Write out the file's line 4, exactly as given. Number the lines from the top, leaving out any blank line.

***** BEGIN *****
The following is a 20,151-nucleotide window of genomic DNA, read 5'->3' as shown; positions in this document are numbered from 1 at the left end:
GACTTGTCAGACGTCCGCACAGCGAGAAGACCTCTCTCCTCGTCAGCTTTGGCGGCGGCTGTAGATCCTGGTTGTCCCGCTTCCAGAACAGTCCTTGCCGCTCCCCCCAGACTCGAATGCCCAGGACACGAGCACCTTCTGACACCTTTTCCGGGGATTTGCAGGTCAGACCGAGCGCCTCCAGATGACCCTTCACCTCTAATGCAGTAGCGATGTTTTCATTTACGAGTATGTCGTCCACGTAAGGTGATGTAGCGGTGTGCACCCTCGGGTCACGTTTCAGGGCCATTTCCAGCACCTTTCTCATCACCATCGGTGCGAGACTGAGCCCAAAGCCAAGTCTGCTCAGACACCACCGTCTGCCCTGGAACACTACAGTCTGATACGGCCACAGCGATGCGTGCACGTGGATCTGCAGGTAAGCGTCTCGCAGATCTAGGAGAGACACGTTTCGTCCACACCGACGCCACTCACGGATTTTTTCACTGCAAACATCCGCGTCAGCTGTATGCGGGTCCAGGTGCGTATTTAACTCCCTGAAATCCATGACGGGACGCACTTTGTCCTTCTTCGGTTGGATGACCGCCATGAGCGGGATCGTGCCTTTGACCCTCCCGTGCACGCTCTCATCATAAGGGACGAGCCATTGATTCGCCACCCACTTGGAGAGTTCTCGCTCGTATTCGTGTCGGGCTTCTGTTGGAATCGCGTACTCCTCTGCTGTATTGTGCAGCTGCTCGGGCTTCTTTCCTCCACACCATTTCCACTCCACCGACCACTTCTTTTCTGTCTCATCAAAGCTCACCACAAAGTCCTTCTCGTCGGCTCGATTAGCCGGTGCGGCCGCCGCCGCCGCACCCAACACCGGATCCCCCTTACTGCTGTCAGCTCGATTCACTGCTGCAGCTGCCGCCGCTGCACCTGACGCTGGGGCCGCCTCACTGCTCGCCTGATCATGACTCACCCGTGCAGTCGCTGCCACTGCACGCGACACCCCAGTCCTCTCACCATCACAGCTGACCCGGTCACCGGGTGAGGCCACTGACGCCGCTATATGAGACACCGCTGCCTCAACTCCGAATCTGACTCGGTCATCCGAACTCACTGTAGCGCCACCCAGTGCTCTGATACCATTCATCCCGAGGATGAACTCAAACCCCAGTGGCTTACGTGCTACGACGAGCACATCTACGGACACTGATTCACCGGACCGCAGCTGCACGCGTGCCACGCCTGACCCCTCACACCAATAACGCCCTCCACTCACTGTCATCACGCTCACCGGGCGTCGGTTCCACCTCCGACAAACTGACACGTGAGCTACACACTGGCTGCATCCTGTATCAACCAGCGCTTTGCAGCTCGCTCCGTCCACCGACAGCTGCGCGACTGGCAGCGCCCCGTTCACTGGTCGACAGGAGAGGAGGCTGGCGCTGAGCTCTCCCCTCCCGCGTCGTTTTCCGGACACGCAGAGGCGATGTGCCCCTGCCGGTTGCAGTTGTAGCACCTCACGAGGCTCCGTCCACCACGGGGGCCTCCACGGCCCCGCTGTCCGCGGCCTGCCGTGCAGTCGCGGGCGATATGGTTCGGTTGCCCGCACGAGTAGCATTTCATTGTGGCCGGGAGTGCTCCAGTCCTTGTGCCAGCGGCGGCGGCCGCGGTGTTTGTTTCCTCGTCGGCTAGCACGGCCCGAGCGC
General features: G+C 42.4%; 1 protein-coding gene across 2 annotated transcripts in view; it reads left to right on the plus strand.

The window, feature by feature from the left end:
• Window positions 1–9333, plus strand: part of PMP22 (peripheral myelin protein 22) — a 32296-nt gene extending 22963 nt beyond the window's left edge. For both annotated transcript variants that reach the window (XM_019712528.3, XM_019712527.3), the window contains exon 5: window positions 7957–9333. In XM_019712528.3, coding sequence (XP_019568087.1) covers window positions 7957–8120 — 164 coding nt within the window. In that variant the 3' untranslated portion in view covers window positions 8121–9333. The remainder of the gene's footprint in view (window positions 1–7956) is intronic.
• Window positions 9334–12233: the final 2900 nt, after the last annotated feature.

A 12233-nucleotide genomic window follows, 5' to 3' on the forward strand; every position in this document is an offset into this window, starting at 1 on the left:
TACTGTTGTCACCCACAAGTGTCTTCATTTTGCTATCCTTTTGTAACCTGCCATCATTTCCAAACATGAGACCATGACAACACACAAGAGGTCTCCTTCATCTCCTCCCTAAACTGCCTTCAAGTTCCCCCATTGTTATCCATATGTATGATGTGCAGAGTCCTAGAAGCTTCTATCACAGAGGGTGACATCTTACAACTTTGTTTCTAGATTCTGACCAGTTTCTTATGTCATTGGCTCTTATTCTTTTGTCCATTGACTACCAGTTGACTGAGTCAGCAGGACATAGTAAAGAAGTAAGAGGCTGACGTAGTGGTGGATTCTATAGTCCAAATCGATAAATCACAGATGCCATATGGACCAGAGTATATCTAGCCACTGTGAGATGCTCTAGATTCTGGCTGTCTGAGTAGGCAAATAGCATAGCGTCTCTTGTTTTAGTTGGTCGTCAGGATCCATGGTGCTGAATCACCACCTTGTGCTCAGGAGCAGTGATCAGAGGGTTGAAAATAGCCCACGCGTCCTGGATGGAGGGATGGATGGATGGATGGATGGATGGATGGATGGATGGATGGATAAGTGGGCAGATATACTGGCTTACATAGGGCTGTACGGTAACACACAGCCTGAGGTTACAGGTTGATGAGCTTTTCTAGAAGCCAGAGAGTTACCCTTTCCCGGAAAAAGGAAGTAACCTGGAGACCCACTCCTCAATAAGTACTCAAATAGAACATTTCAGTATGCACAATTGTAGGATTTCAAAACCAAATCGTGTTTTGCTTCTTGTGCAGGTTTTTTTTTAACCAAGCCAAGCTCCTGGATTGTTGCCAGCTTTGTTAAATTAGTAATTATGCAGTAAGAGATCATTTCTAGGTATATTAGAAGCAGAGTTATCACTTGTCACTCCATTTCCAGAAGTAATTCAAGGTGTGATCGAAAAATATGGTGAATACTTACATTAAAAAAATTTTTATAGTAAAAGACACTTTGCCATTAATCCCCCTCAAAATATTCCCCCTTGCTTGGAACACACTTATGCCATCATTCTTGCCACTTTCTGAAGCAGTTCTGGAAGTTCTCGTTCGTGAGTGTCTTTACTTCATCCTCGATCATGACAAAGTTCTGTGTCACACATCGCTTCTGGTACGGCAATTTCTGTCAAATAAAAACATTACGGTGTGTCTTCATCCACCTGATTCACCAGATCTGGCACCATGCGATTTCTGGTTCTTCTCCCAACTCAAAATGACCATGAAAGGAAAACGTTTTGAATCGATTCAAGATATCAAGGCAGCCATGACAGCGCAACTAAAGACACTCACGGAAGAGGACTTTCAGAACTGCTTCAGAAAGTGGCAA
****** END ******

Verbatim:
The window, feature by feature from the left end: